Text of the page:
See Minn. Stat. § 519.05. https://www.revisor.mn.gov/statutes/?id=519.05
You should also be aware that even if your spouse is ordered by a judge to assume and pay a
certain joint debt, or a debt in your name alone, if they fail to do so, your credit may be
adversely effected and the creditor may seek collection of the obligation directly from you.
For this reason, you may want to structure property and debt division in a manner such that
neither party is relying on a former spouse, to pay any debts or obligations on property
awarded to the other spouse.
Yes. In either a divorce or legal separation proceeding, where a spouse lacks the income or
sufficient financial resources necessary to provide for their own reasonable monthly living
expenses, or where they are in need of vocational retraining or education, the court has
broad discretion to award alimony or spousal maintenance. Unlike child support though, there
are no specific guidelines or computer formulas for the court to follow. Because of this,
the issue of alimony rests in the sound discretion of the court, and two different judges
hearing the exact same testimony, could reach two very different results. As a consequence,
the issue of whether alimony or maintenance is appropriate at all, in what amounts, and for
what duration, can all prove very difficult to resolve. In addressing spousal maintenance cases,
a judge is required to consider the factors set forth in Minn. Stat. § 518.551.
Generally speaking, the longer a couple has been married, and the greater the disparity in their
incomes or earning capacity, the more likely it is that spousal maintenance or alimony will be ordered.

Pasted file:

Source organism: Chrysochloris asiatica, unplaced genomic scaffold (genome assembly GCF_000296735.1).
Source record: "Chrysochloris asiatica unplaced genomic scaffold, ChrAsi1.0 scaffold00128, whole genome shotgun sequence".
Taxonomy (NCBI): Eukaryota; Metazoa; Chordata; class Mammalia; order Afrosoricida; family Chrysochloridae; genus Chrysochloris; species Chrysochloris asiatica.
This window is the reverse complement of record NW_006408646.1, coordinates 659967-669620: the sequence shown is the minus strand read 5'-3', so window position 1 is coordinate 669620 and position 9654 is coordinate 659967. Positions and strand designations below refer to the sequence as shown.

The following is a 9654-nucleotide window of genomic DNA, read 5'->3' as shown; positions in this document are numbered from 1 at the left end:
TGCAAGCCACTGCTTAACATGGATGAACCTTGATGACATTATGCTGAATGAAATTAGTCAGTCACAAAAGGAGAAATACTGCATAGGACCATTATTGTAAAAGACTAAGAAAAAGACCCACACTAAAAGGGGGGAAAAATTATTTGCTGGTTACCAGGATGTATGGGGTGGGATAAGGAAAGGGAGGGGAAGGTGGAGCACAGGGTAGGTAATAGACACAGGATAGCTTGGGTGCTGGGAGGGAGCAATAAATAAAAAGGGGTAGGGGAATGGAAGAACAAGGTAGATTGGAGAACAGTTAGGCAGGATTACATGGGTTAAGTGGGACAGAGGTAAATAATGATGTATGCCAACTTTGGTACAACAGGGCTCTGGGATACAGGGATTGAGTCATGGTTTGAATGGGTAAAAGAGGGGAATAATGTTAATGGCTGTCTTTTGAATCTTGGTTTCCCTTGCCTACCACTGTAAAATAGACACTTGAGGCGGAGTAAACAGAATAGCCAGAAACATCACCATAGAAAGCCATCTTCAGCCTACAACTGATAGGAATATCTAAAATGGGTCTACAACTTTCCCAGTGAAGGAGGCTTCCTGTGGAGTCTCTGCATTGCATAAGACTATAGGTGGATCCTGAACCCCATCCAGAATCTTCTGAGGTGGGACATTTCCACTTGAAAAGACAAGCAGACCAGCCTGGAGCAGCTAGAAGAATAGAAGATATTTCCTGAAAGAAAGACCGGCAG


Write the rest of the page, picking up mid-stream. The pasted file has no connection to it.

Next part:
The amount of attorney’s fees and costs incurred vary largely from case to case and in large
part are determined by the number of differences between you and your spouse. The more issues
that are contested means that your lawyer is required to spend more time on your case, resulting
in higher fees. Emotions can run very high in a divorce proceeding where there are contested
issues. However, it may make sense to try to analyze disputes as if you were confronting a business
problem, and to try to find solutions on that basis. You will need to decide what your priorities
are. It may be in your best interests to direct your resources to the issues that are the most
important to you and to not pursue as vigorously, those things that are less important. Very seldom
does one party “win” or prevail on every issue at trial. It’s also important to consider the cost
and expense of litigation, as well as the strengths and weaknesses of your case, before you decide
to “go to court”.
In uncontested cases, we offer fixed or flat fees which depend on; the number of issues involved,
the county in which you reside, whether or not a court appearance will be necessary, whether or not
your spouse will sign-off on the agreement, and whether or not your spouse will have an attorney.
Fixed fee cases also vary depending on whether they include; minor children, one or more parcels
of real estate, pension plans that need to be divided, complicated joint debt, or any other
special or unusual circumstances.
The length of time a divorce or other legal proceeding takes is in large measure determined by